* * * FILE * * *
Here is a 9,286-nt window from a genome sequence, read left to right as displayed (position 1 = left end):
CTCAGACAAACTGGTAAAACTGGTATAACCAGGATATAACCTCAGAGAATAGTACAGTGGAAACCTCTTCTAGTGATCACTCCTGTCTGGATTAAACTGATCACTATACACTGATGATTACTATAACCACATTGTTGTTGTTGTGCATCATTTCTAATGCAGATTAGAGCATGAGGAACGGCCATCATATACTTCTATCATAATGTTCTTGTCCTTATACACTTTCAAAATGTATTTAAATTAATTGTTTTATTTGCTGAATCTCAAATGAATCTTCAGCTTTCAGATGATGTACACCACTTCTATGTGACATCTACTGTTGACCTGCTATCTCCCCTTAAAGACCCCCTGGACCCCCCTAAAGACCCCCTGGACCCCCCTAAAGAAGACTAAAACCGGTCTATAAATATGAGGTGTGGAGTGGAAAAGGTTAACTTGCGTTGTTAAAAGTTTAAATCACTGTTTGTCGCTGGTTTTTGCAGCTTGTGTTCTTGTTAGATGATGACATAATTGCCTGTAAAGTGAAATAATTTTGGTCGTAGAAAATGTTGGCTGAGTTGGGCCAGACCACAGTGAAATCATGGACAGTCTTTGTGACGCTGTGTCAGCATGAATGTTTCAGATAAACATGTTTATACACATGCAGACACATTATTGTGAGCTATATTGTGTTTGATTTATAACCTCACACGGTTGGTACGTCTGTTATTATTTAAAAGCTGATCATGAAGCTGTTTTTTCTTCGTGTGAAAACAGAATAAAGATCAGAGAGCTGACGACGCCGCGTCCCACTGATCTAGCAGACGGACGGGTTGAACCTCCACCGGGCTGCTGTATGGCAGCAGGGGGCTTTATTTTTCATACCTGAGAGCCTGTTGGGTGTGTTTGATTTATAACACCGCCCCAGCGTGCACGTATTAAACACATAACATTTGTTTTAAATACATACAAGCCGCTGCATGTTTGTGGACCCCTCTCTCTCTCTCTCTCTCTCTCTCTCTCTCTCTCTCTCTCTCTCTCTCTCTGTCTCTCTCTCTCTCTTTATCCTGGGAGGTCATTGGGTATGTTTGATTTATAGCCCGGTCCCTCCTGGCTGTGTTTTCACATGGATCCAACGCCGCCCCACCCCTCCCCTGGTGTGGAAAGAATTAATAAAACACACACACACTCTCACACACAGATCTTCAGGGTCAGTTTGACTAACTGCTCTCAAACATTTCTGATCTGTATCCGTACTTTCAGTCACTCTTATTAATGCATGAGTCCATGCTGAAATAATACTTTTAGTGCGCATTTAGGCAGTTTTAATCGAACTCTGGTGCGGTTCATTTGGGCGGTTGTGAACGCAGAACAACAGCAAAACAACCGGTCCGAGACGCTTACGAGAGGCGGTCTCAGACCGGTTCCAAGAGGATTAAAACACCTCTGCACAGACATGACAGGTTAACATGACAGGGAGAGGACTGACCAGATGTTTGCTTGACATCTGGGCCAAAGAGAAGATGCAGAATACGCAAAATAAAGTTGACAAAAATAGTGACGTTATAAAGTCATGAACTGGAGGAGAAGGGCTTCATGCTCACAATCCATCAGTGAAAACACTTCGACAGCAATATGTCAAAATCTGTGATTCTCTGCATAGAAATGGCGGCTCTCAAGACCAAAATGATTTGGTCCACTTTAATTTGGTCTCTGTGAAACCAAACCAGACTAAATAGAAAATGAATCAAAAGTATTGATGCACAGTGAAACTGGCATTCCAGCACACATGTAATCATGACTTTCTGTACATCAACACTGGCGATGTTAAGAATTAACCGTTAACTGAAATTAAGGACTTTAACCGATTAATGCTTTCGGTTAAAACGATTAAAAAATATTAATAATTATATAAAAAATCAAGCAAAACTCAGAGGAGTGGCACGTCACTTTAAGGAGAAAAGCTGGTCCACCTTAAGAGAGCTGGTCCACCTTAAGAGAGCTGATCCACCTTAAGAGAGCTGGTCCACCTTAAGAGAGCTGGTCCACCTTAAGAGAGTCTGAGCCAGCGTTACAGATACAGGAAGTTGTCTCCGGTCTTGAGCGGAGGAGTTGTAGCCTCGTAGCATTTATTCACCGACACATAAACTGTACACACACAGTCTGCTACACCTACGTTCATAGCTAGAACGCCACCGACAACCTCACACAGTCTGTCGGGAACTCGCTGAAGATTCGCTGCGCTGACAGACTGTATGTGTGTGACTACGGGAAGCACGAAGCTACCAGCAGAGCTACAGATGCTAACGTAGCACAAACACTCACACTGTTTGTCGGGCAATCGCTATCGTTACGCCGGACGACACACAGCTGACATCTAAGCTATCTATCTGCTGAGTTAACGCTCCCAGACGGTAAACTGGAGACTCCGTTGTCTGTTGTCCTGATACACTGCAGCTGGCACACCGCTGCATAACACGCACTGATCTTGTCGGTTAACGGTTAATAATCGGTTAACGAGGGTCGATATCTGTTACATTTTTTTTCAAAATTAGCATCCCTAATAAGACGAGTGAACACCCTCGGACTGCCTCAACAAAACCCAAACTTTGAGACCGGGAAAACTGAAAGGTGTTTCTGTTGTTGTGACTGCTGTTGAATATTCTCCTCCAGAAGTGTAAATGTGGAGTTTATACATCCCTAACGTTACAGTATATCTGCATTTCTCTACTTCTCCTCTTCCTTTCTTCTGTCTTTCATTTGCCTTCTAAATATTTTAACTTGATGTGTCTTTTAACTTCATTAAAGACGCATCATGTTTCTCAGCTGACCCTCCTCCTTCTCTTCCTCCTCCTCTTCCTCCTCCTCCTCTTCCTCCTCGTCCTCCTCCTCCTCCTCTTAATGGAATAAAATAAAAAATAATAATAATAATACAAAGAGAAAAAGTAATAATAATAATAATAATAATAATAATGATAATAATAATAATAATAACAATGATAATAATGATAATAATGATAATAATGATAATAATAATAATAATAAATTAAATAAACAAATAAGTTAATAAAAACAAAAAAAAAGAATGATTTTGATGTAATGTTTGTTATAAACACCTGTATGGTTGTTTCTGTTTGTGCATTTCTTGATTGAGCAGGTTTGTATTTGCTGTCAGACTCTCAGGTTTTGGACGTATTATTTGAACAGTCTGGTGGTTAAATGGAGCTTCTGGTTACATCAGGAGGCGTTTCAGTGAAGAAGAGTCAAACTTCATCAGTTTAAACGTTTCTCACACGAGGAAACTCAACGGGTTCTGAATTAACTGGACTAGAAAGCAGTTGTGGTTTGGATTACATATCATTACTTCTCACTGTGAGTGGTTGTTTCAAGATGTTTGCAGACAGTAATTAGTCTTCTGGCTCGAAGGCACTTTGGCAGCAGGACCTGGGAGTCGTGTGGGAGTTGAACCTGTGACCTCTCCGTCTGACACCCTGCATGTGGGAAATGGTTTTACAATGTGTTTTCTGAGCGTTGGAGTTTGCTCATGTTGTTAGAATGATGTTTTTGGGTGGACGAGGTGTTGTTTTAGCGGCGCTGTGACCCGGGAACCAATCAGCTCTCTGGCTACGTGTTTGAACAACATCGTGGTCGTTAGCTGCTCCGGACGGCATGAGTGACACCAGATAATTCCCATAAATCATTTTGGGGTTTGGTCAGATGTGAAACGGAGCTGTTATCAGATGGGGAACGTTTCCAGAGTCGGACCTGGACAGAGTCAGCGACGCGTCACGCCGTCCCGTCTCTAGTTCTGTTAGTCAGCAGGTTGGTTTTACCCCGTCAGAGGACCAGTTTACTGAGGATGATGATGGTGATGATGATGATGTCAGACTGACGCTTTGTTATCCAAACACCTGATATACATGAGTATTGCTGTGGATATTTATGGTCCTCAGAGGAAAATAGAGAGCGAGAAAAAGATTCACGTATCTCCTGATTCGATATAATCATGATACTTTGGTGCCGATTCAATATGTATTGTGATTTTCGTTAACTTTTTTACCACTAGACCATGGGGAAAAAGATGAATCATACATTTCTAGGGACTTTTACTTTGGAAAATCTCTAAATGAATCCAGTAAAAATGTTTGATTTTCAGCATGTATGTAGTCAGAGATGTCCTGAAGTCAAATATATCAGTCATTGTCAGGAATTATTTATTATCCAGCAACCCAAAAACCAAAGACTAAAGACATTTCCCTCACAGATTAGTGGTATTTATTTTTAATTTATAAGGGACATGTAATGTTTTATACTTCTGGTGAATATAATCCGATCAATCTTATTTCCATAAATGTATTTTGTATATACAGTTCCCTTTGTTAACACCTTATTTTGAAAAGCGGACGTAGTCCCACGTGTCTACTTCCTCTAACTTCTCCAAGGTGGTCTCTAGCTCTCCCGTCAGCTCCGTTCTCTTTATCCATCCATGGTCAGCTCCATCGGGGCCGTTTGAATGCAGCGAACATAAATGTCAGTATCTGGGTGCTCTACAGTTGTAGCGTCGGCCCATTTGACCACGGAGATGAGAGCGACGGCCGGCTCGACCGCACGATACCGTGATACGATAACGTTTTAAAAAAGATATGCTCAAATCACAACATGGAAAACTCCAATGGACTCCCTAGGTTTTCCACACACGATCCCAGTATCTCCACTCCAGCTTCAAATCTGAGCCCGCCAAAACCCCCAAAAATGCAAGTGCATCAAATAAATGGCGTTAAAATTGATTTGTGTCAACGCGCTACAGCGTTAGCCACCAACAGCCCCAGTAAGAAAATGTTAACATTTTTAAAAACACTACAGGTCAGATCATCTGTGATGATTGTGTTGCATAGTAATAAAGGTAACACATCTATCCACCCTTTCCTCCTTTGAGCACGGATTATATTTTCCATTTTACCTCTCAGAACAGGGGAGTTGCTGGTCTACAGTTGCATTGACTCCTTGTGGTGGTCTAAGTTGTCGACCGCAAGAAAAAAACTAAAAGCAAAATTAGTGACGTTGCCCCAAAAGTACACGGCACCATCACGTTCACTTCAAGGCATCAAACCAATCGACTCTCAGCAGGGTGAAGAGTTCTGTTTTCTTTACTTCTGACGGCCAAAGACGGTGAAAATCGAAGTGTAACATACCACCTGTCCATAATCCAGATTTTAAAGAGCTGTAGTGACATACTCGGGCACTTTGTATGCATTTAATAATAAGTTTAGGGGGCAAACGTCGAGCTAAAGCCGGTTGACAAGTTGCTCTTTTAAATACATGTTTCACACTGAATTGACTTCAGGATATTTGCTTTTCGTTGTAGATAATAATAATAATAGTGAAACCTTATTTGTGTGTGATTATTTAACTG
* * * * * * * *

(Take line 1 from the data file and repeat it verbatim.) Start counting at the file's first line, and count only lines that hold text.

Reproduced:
Here is a 9,286-nt window from a genome sequence, read left to right as displayed (position 1 = left end):